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Page 211 FIGURE 7 Schematic structure of the hidden Markov model for a bigram language model.

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Page 212 FIGURE 8 Schematic structure of the hidden Markov model for a trigram language model corresponding to a two-word vocabulary. trellis (see the third section of this paper) corresponding to Figure 7. Before carrying out the Viterbi purge (15) at stage i, we determine the maximal probability Pmi-1 of the states at stage i - 1.

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Page 213 We then establish a dynamic threshold where K is a suitably chosen number. Finally, we eliminate from the trellis all states s on level i - 1 such that This procedure is capable of drastically reducing the number of states entering the comparison implied by the max function in (15), without significantly affecting the values Pm {si = s} and makes the Viterbi algorithm a practical one, at least for the case of bigram language models. Is there any expedient way to implement the search for W  for a trigram language model? One ingenious method has recently been suggested by researchers at SRI (Murveit et al., 1993). I will describe the main idea. The HMMs for each word in the vocabulary have a final state (see the right-most column of states in Figure 7). Final states of words therefore occur at various stages of the trellis. As the beam search proceeds, some of these states will be killed by the thresholding (21). Consider now those final states in the trellis that remain alive. The trace-back (see fourth section) from any of these final states, say, of word v at stage j, will lead to the initial state of the same word model, say at stage i. The pair (i,j) then identifies a time interval during which it is reasonable to admit the hypothesis that the word v was spoken. To each word v there will then correspond a set of time intervals: {[i1(v),j1(v)], [i2(v),j2(v)], . . . [im(v),jm(v)]}. We can now hypothesize that word v' could conceivably follow word v if and only if there exist intervals [ik(v),jk(v)] and [it(v'),jt (v')] such that ik(v) < it(v'), jk(v) > it(v'), and jk(v) < jt (v'). We can, therefore, construct a directed graph whose intermediate states correspond to words ve V that will have two properties: (1) Any path from the initial to the final state of the graph will pass through states corresponding to a word sequence w1,w2, . . . wn, such that wi is permitted to follow wi-1 by the word interval sets. (2) Arcs leading to a state corresponding to a word v' emanate only from states corresponding to one and the same word v. (Figure 8 has this property if its boxes are interpreted as states). To the arcs of this graph we can then attach trigram probabilities P(wi ï wi-2wi-1), and we can expand its states by replacing them with the HMMs of the corresponding word. We can then construct a trellis for the resulting overall trigram HMM that will have only a small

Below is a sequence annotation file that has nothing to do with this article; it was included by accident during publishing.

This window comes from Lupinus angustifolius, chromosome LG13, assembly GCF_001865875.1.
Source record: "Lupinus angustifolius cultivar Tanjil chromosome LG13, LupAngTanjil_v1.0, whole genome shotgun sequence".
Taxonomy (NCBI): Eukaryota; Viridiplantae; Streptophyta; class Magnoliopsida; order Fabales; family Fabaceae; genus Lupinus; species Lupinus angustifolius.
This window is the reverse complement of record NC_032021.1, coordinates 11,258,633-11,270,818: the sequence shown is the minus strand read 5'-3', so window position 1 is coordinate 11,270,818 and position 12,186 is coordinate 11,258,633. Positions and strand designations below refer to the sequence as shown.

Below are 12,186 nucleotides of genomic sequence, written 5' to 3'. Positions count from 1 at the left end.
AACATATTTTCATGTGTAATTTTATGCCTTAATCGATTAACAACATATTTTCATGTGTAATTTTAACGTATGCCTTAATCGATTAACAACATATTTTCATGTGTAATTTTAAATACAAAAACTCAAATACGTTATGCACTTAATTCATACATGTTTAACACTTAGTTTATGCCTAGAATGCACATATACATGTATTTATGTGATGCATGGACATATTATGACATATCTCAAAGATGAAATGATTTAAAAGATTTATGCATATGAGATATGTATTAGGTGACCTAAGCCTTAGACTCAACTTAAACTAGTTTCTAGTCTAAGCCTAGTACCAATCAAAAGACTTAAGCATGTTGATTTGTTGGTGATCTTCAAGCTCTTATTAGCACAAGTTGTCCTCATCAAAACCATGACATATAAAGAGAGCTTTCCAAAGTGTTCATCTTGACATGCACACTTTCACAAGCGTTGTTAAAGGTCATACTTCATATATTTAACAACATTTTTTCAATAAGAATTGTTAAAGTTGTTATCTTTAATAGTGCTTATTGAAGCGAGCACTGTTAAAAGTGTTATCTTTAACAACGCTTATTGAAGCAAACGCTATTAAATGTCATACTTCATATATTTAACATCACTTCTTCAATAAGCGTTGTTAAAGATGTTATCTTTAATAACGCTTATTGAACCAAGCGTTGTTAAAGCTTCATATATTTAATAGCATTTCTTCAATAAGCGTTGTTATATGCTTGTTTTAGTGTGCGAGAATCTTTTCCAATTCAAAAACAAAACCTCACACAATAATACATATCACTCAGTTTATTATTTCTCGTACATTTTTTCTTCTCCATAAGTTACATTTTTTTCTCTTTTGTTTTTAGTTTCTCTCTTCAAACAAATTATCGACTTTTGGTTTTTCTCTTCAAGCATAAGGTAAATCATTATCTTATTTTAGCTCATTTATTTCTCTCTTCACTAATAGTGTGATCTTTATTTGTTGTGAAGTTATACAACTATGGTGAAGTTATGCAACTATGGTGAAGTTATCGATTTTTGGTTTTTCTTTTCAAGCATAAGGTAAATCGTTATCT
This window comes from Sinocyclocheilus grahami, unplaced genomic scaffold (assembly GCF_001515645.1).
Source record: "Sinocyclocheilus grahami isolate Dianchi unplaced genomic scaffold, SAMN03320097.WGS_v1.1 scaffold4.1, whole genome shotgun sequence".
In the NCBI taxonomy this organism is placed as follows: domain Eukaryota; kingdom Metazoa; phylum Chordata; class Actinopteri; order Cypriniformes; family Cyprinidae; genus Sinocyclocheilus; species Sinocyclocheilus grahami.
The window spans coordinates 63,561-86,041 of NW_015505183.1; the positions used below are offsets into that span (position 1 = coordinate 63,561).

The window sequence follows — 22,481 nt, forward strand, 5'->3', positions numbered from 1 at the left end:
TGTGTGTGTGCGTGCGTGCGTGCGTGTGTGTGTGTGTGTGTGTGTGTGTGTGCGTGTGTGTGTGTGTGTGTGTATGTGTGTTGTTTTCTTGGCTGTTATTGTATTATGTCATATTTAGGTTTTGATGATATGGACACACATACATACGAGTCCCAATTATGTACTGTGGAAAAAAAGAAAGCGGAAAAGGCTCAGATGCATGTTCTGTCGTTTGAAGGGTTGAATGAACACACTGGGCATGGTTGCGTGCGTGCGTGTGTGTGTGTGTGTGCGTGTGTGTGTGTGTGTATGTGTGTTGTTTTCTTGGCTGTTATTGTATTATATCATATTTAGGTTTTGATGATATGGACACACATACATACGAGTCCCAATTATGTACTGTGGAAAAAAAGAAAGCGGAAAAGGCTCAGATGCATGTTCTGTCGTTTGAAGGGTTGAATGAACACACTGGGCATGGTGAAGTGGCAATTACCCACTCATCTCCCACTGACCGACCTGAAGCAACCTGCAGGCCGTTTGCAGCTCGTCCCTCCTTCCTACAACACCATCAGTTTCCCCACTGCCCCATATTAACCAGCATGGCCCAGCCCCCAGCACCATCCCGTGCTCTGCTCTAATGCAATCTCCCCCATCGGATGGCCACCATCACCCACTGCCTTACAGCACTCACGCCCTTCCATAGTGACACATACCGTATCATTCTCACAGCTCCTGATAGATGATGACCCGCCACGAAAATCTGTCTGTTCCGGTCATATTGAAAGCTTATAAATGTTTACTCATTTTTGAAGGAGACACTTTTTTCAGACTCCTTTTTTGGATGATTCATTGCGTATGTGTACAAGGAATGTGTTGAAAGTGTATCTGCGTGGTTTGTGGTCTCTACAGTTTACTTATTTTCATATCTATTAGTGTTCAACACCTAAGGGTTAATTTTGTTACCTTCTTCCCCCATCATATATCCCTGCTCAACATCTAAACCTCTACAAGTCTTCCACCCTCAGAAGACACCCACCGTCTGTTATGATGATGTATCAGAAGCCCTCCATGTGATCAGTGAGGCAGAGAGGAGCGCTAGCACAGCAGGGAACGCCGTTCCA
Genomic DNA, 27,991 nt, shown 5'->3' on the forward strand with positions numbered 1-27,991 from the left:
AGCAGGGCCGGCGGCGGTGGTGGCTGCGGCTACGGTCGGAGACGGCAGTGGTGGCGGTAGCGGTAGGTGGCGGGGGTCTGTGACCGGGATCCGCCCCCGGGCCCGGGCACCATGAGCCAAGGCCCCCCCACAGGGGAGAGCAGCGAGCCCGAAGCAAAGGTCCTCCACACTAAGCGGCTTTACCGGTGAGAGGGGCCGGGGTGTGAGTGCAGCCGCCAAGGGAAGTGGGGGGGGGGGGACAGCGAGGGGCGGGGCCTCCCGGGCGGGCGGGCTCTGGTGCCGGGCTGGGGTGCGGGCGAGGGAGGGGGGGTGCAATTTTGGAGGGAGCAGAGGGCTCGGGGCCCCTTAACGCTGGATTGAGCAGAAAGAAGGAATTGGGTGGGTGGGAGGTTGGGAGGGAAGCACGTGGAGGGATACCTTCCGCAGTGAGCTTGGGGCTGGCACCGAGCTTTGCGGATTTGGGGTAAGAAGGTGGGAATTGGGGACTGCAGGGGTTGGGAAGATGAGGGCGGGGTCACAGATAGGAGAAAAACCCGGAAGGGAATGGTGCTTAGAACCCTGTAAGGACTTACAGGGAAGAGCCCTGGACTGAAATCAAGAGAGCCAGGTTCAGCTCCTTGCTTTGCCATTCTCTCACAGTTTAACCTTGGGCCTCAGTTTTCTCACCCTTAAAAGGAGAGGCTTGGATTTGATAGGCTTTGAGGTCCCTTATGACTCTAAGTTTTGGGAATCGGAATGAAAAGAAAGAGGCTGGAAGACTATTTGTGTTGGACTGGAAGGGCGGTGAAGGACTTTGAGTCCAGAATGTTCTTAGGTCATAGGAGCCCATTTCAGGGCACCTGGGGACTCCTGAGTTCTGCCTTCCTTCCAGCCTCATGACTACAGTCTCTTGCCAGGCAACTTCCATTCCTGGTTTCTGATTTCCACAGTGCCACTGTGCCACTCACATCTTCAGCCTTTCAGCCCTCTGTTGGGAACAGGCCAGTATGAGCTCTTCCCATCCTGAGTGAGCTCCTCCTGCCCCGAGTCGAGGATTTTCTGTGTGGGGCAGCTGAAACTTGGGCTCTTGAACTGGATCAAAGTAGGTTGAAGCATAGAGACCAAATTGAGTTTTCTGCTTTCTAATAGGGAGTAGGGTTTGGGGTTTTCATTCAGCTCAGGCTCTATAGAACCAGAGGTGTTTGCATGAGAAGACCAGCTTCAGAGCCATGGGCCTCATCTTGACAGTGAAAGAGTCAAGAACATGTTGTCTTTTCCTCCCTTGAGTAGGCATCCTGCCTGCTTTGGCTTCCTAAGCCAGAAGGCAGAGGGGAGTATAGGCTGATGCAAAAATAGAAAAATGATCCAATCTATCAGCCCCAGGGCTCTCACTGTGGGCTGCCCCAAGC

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Page 214 fraction of states of the trellis constructed directly for the trigram language model (cf. Figure 8). Consequently, to find  W  we conduct two beam  searches. The first, on the bigram HMM, results in word presence time intervals. These give rise to a trigram HMM over which the second beam search is conducted for the final W. REFERENCES Bahl, L. R., F. Jelinek, and R. L. Mercer, ''A maximum likelihood approach to continuous speech recognition," IEEE Transactions on Pattern Analysis and Machine Intelligence, vol. PAMI-5, pp. 179-190, March 1983. Bahl, L., P. Brown, P. de Souza, R. Mercer, and M. Picheny, "Acoustic Markov Models used in the Tangora speech recognition system," in Proceedings of the IEEE International Conference on Acoustics, Speech, and Signal Processing, New York, April 1988. Bahl, L. R., P. S. Gopalakrishnan, and R. L. Mercer, "Search Issues in Large Vocabulary Speech Recognition," Proceedings of the IEEE Workshop on Automatic Speech Recognition, Snowbird, Utah, 1993. Baum, L., "An inequality and associated maximization technique in statistical estimation of probabilistic functions of a Markov process," Inequalities, vol. 3, pp. 1-8, 1972. Jelinek, F., "A fast sequential decoding algorithm using a stack," IBM Journal of Research Development, vol. 13, pp. 675-685, Nov. 1969. Lowerre, B. T., "The Harpy Speech Recognition System," Ph.D. Dissertation, Department of Computer Science, Carnegie-Mellon University, Pittsburgh, Pa., 1976. Murveit, H., J. Butzberger, V. Digalakis, and M. Weintraub, "Large-Vocabulary Dictation Using SRI's Decipher Speech Recognition System: Progressive Search Techniques," Spoken Language Systems Technology Workshop, Massachusetts Institute of Technology, Cambridge, Mass., January 1993. Paul, D. B., "An Essential A* Stack Decoder Algorithm for Continuous Speech Recognition with a Stochastic Language Model," 1992 International Conference on Acoustics, Speech, and Signal Processing, San Francisco, March 1992. Rabiner, L. R., and B. H. Juang, Fundamentals of Speech Recognition, Prentice-Hall, Englewood Cliffs, N.J., 1993, pp. 378-384. Viterbi, A. J., "Error bounds for convolutional codes and an asymmetrically optimum decoding algorithm," IEEE Transactions on Information Theory, vol. IT-13, pp. 260-267, 1967.